Rule number one is more of a philosophy than a rule, but it is a rule. It is slightly more complicated than what we are saying, but it will serve as a starting point. Essentially, this rule states that features of size must be perfect in form at MMC. Expressed differently, it says that as a feature of size (our shaft, for example) approaches its capacity (in tolerance), it must resemble its perfect form. Let’s remember that GD&T means “geometry stuff.” Since our shaft is a cylinder, the geometry we’re concerned with is cylindricity. If combining the two ideas (size and form), we must ensure that our part is a perfect cylinder when it’s at its northernmost (biggest) measurement.
If our shaft measures .505” +/-.005”, then its biggest allowable size is .510” in diameter. If we superimpose rule number one on top of size tolerance, we can determine how we did on our quiz.
- Size is not everything. After all, when our part measures .510”, it must also be a perfect cylinder without any of its molecules extending past a .510” diameter perfect cylinder.
- In France, a 12.594 mm diameter shaft would not fit in a .5100” diameter bore unless it’s a perfect cylinder. If a Boeing 737 Max’s landing gear was made outside the confines of rule number one, this could cause a catastrophic failure.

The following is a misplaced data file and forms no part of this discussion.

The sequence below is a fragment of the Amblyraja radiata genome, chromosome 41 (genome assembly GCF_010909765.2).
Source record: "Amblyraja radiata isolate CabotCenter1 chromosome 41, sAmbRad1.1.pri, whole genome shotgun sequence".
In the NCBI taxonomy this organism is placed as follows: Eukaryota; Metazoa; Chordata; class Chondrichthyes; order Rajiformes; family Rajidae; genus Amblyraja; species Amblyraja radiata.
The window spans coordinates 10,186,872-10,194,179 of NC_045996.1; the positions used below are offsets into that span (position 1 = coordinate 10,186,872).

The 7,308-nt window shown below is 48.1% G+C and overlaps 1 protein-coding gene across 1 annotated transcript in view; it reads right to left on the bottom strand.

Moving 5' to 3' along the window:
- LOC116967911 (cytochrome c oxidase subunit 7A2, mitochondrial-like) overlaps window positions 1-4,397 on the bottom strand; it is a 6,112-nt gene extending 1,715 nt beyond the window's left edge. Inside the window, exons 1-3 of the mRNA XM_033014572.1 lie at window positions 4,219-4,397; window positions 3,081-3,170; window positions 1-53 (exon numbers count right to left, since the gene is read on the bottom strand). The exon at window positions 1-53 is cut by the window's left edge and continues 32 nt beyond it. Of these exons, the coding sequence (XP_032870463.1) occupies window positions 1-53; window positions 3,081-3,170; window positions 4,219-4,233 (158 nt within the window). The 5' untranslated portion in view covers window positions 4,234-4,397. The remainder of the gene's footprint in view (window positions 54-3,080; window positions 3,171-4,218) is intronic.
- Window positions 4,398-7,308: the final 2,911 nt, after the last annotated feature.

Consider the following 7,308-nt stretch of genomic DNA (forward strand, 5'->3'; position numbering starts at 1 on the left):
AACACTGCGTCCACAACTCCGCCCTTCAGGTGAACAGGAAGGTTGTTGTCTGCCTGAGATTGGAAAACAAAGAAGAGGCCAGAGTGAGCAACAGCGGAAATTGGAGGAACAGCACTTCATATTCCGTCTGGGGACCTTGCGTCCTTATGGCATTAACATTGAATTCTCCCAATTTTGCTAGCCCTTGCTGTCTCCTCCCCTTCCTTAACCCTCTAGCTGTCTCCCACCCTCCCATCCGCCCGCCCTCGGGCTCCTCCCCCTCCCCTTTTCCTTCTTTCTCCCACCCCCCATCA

- Our drawing did not specify that the shaft needed to be measured in a certified, 6-inch-long fixed .510-inch OD ring gauge. However, if we had such an item, we wouldn’t require GD&T because our shaft wouldn’t exceed .5100 inches in diameter or be less than perfectly straight and 5.67 inches in length.
- The oxen are slow proverb shows that a close-up study of life can be simultaneously enlightening and enraging. Specifically, there is no way to grasp GD&T without struggling over a few details. With this subject, we must practice patience.
Let’s try a new approach, called “Fun with GD&T,” to learn and understand this concept. We’ll adopt this approach to avoid a strict fact and rule-filled reading session that leans in the direction of taking a part through the process of assessing whether it meets the real-world requirements of designing, making, or quality checking a part in GD&T-land.
This method may help some people learn how to apply GD&T without first memorizing a million factoids. You will eventually learn all those factoids, but one at a time could be the superior approach. By the way, brace yourself, there are more than a million factoids.
I was a handle-turning machinist in the ’70s and, even then, we began to see GD&T controls on aerospace drawings. This required us to learn and use some GD&T concepts and we didn’t have Google to conduct research. The internet is an incredible tool to solve learning problems. Hence, it would be good to have your fingers oiled and poised above your keyboards. In addition to reading blogs on the subject, get a GD&T dictionary and refer to it when designing or making parts with GD&T controls.
Another way to learn about GD&T is by reading this monthly blog, writing down any questions, and submitting them here. Subsequently, we’ll schedule an online appointment or phone call to discuss your inquiry. There is a limit to how many, and how complicated, your questions can be. Please provide us with a little time so we can evaluate your question and answer it thoroughly.
We are currently working to implement this format, so your suggestions will be appreciated.
With that noted, I hope to talk with you soon. Did I mention the response will be from me?